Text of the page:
Emmanuel Masvikeni, the NBSZ’s blood procurement manager disclosed in court papers filed in the Labour Court late last year that the national blood provider had at times stocked blood considered to be health risk.
Masvikeni said he had attempted to remedy this act of maladministration which was being presided over by the blood bank’s chief executive officer David Mvere by alerting the NBSZ’s board of directors through an anonymous email. Through the email, the blood procurement manager said he had communicated to the board of directors that; “some of the blood that was banked was health risk blood since it is not being tested in terms of procedure.” Masvikeni also accused Mvere of corruption, nepotism and paying ghost workers on the NBSZ’s pay roll.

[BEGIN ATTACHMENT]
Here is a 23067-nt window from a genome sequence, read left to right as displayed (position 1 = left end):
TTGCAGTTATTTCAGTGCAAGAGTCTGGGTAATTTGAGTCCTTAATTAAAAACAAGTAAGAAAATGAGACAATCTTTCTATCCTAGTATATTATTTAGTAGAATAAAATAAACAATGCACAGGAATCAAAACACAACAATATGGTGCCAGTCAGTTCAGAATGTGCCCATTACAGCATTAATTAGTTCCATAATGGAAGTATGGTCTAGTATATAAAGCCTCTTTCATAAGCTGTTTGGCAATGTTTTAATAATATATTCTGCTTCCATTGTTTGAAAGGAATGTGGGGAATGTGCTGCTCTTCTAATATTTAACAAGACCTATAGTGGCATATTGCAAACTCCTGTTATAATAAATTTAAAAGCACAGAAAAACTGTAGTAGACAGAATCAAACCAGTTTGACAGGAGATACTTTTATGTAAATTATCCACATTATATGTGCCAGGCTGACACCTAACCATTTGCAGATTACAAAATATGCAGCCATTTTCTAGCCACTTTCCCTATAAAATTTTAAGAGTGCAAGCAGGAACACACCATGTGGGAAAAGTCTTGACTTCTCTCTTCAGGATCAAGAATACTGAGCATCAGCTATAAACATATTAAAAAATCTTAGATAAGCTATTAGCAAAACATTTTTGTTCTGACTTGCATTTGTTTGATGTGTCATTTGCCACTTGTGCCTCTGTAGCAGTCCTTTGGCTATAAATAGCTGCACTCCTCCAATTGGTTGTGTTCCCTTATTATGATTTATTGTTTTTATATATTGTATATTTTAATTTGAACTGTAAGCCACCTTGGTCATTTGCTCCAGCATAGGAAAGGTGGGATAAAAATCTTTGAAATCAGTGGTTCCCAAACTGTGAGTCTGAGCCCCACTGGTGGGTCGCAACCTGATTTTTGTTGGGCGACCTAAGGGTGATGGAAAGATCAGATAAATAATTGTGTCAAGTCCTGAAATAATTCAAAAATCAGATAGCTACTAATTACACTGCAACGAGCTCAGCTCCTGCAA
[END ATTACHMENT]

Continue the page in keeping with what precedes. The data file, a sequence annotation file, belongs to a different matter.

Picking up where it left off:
Mvere, Masvikeni said was evading paying income tax to the Zimbabwe Revenue Authority from his monthly salary of US$10 164.
But NBSZ has now summoned Masvikeni for a hearing which takes place on Wednesday, where he faces misconduct charges for authoring the email exposing the wrongdoing and misconduct by his superior.
In a letter written to Masvikeni, the NBSZ said it would proceed with the Wednesday hearing “with or without you and your legal representation if you do not turn up” because they had postponed the
hearing on several occasions. The letter which was seen by Radio VOP was written by Collins Mitala, the NBSZ chairperson of the disciplinary committee.
Masvikeni through his lawyer Harrison Nkomo of Mtetwa and Nyambirai Legal Practitioners has challenged the disciplinary inquiry and alleges that Mvere wants to dismiss him “so as that he can silence me and revenge me for reporting the issue of maladministration that I had raised.”
The NBSZ has refuted Masvikeni’s disclosures and claimed that a subcommittee of the organisation’s board of directors “dismissed the issue of tainted blood after it carried out its own investigation last year and said allegations of maladministration levelled against Mvere were “unfounded.”